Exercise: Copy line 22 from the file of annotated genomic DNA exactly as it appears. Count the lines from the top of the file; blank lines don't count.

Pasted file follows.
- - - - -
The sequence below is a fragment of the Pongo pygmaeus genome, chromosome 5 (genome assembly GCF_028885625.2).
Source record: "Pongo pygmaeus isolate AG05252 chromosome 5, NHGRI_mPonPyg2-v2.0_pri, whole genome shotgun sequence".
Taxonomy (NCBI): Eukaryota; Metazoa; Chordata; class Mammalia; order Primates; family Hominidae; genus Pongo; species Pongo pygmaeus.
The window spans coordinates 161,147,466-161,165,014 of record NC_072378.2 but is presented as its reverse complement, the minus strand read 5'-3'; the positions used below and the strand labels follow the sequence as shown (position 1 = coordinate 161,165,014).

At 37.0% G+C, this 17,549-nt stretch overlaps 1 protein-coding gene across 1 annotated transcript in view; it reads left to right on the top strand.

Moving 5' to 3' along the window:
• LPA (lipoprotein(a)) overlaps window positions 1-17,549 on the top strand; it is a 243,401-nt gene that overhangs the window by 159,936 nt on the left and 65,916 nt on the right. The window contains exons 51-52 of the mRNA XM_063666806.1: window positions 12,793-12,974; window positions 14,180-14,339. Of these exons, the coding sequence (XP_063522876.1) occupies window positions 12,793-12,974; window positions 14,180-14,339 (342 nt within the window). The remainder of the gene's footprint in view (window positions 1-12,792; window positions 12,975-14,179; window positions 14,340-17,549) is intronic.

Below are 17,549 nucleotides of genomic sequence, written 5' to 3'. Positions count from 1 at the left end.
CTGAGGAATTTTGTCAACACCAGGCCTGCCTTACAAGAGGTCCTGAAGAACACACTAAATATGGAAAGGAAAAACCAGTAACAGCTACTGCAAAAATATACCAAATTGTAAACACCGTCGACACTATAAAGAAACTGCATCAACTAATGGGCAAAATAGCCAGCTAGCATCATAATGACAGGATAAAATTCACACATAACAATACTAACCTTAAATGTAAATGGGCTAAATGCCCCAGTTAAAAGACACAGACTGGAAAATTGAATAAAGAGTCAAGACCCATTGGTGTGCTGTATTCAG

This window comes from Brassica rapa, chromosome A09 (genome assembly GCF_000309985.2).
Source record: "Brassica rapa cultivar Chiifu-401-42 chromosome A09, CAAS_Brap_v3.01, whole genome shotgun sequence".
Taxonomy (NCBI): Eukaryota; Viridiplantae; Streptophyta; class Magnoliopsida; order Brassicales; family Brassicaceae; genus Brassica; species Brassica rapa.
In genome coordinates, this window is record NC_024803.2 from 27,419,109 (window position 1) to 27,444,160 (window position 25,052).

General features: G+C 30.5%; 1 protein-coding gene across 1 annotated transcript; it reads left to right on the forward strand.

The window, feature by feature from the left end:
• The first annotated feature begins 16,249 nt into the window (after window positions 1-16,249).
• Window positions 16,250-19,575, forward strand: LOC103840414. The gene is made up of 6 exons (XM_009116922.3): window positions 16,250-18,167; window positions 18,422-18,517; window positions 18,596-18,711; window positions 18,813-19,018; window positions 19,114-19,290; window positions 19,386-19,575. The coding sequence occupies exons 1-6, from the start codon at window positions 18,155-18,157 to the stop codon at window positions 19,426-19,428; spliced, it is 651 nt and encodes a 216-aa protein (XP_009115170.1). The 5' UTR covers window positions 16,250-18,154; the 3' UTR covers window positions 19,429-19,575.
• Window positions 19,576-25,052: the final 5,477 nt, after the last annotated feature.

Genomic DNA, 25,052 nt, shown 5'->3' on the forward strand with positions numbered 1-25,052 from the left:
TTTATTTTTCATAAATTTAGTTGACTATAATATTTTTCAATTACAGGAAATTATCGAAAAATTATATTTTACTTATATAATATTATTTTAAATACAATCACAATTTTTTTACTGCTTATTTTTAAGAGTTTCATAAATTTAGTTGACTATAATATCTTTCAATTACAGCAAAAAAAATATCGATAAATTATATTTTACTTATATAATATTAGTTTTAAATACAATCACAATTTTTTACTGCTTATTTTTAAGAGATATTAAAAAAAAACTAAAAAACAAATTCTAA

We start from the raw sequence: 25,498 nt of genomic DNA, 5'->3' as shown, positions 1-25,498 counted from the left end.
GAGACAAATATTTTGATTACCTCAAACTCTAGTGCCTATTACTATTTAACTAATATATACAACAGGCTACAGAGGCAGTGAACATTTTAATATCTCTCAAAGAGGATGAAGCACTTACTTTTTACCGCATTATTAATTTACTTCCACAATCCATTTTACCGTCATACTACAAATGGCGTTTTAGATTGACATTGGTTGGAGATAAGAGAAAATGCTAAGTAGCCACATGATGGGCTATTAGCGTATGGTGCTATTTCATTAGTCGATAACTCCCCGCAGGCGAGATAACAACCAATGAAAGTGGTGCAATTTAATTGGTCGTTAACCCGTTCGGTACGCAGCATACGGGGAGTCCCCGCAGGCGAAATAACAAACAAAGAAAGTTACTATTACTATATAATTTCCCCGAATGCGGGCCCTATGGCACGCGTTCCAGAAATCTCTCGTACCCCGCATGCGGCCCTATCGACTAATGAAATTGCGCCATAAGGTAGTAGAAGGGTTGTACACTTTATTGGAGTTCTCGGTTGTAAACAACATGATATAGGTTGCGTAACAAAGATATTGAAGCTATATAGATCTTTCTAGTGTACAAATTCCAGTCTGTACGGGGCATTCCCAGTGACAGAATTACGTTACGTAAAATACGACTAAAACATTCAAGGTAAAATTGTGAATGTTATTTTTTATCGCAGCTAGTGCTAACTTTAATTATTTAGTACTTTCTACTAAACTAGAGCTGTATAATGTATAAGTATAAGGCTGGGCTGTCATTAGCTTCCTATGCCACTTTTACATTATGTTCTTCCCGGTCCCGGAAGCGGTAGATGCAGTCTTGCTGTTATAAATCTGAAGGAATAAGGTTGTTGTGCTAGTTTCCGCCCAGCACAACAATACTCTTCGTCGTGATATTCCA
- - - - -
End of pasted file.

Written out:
GAGACAAATATTTTGATTACCTCAAACTCTAGTGCCTATTACTATTTAACTAATATATACAACAGGCTACAGAGGCAGTGAACATTTTAATATCTCTCAAAGAGGATGAAGCACTTACTTTTTACCGCATTATTAATTTACTTCCACAATCCATTTTACCGTCATACTACAAATGGCGTTTTAGATTGACATTGGTTGGAGATAAGAGAAAATGCTAAGTAGCCACATGATGGGCTATTAGCGTATGGTGCTATTTCATTAGTCGATAACTCCCCGCAGGCGAGATAACAACCAATGAAAGTGGTGCAATTTAATTGGTCGTTAACCCGTTCGGTACGCAGCATACGGGGAGTCCCCGCAGGCGAAATAACAAACAAAGAAAGTTACTATTACTATATAATTTCCCCGAATGCGGGCCCTATGGCACGCGTTCCAGAAATCTCTCGTACCCCGCATGCGGCCCTATCGACTAATGAAATTGCGCCATAAGGTAGTAGAAGGGTTGTACACTTTATTGGAGTTCTCGGTTGTAAACAACATGATATAGGTTGCGTAACAAAGATATTGAAGCTATATAGATCTTTCTAGTGTACAAATTCCAGTCTGTACGGGGCATTCCCAGTGACAGAATTACGTTACGTAAAATACGACTAAAACATTCAAGGTAAAATTGTGAATGTTATTTTTTATCGCAGCTAGTGCTAACTTTAATTATTTAGTACTTTCTACTAAACTAGAGCTGTATAATGTATAAGTATAAGGCTGGGCTGTCATTAGCTTCCTATGCCACTTTTACATTATGTTCTTCCCGGTCCCGGAAGCGGTAGATGCAGTCTTGCTGTTATAAATCTGAAGGAATAAGGTTGTTGTGCTAGTTTCCGCCCAGCACAACAATACTCTTCGTCGTGATATTCCA